Burial Customs

On my visit to Manipal, Karnataka, walking in the Saralabettu area while participating in the Bird Day, I saw this scene:

DSC08628

That intrigued me, and I enquired of my fellow birders if they knew the significance of the open umbrella and the pot.

One of them explained to me that when someone of the area died, they were buried, and the pot and open umbrella were left to feed the departed, and shelter him from the elements, respectively.

Such burial customs reminded me of the

dolmen

that I have often found in the Bannerghatta forest, especially in the Ragihalli sheet rock area.

A dolmen, according to the Wiki, is also known as a portal tomb, portal grave, or quoit. It is a type of single-chamber megalithic tomb, usually consisting of three or more upright stones supporting a large flat horizontal capstone (table), although there are also more complex variants. Most date from the early Neolithic period (4000 to 3000 BC). Dolmens were usually covered with earth or smaller stones to form a barrow, though in many cases that covering has weathered away, leaving only the stone “skeleton” of the burial mound intact.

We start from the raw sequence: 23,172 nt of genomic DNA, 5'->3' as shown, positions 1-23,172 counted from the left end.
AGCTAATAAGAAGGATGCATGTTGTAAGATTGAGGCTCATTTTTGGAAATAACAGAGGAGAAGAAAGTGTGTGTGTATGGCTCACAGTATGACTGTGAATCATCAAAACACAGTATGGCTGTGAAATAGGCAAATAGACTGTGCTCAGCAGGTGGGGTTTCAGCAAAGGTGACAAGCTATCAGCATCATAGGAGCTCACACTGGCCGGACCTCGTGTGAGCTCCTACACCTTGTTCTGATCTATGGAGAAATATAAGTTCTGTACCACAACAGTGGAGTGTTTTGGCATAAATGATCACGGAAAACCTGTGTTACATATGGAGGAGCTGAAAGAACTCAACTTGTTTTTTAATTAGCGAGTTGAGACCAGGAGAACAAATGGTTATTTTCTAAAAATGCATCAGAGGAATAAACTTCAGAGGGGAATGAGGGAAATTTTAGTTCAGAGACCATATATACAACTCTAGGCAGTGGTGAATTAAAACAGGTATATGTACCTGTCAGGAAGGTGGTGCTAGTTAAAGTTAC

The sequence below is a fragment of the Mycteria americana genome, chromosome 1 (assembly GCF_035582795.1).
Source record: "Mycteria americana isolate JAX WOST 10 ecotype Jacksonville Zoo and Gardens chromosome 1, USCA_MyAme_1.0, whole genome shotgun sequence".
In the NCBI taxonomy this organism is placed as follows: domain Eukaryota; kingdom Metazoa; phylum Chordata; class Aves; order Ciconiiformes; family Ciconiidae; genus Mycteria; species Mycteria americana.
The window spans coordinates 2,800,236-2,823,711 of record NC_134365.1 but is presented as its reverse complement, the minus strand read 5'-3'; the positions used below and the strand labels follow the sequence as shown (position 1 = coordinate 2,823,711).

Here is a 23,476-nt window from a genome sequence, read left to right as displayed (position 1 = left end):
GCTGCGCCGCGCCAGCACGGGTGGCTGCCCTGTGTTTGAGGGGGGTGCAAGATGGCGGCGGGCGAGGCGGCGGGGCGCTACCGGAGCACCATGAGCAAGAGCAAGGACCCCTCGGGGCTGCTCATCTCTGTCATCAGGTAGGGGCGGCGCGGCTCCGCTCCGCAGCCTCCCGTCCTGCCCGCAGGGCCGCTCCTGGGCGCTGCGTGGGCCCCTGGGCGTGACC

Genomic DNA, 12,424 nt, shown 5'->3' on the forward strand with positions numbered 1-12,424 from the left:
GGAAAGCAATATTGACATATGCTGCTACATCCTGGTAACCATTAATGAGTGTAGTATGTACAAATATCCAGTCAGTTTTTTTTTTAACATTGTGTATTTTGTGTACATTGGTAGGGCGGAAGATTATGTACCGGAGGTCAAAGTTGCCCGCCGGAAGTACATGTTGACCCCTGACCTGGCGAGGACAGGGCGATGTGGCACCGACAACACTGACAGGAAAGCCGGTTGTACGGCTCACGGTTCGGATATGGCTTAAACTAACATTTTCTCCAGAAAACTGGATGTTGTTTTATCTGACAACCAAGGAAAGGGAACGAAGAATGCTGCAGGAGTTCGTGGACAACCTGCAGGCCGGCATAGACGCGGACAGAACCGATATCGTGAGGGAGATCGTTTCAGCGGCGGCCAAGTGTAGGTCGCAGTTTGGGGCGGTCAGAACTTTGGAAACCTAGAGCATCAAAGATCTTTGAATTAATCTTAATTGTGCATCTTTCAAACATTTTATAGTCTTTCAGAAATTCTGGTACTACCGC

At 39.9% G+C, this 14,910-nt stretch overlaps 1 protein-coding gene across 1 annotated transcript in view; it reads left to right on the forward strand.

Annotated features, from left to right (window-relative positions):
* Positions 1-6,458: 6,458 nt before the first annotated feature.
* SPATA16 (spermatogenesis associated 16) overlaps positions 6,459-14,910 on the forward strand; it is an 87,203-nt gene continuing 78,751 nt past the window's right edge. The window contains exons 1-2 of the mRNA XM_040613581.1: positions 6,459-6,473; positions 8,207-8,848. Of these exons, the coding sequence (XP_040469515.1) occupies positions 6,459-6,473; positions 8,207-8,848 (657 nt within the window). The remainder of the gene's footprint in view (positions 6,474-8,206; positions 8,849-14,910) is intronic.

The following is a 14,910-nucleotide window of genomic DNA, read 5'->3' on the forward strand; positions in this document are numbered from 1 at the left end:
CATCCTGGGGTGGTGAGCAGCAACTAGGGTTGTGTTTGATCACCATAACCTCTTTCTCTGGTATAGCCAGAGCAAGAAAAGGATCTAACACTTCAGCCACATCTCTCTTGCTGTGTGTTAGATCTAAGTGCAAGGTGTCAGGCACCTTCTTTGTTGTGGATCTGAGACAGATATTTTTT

Here’s the picture of one that I took in Ragihalli sheet rock area, 261113:

260113 bg sunrise dolmen photo DSC09994.jpg

One common thread running through many burial customs seems to be an unwillingness to accept that what is left is only the body; there seems to be an attempt made to ease the person’s path even in the afterlife. The most famous examples of this are the tombs of Pharaohs in ancient Egypt, where all manner of items were interred with the mummy.

Here

is an account of Egyptian burial customs, with a detailed description of “funeral goods”.

Well, our friend in this field was no Pharaoh, so he has to be content with an umbrella, a pot, a stirrer and some small items.

DSC08627

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